When we do our interviews with applicants, we always ask for the best trait of a great programmer. Mostly we hear logic, resourcefulness, patience or diligence. There are really no right or wrong answers in that question but over and above those qualities, an important aspect is the habit which an organization can only see within the team when they are already on board.

Aside from technical skills and logic, below are the habits we teach our team:

1. Good Time Management — Tardiness is one of the issues of any company. As a programmer, sometimes we tend to exceed working hours to finish tasks and go to work late the next day but we always forget that following working hours are really important to achieve balance, be in sync with customer availability and also with the team access to its members.

2. Thorough Understanding on Customer Requirement — a single user story phrase is not enough. A great programmer should have the diligence to understand and decompose it into detailed technical tasks and/or sub tasks for the project to have a close to accurate estimates.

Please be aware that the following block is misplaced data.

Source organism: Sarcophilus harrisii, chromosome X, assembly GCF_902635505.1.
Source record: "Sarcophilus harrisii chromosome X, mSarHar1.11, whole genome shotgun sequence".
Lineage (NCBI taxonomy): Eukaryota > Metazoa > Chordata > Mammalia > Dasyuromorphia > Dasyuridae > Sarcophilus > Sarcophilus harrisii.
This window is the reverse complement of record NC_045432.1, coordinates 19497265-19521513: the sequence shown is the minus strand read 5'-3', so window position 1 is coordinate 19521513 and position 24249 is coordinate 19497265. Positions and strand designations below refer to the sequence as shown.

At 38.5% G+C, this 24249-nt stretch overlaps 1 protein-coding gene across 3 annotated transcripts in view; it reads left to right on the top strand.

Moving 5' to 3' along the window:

3. Full Algorithm before Coding — use cases, pseudo codes and flow charts are very vital in software development. A great programmer should not be so excited to code right away instead he or she should complete the algorithm first. Coding in effect will only just be an encoding task.

4. Understands and Helps Define Acceptance Criteria — test scripts on a high level are defined by the product owner but a great programmer must be able to write technical test scripts and aware enough of the ramifications of skipping these.

5. Exhausts All Resources — what if you’re dead end? A great programmer is a resourceful person. One who is able to ask its co-member, or team leader. One who is skillful in searching the internet and who has the patience to try and try. Surrendering will never be an option.

6. Diligent in Acknowledging Correspondences — soft skills are a common problem for us programmers as introverts. But a great programmer is aware of this weakness and should be able to have the initiative to improve oneself and execute customer service philosophies of the organization.

7. Proactive — a good programmer is more proactive than reactive. He or she should have the initiative and concern to improve processes and enhance software development productivity tools such as SVN, agile apps or anticipated software bugs.

At the end of the day, whether you are employed or freelance, software development is customer service. A great programmer understands the business value of every tasks for one to feel authentic empathy in delivering any service.

Dennis M. Hilario is the Founder & Managing Partner of Hilsoft, Inc. a software development R&D Lab in the Philippines.

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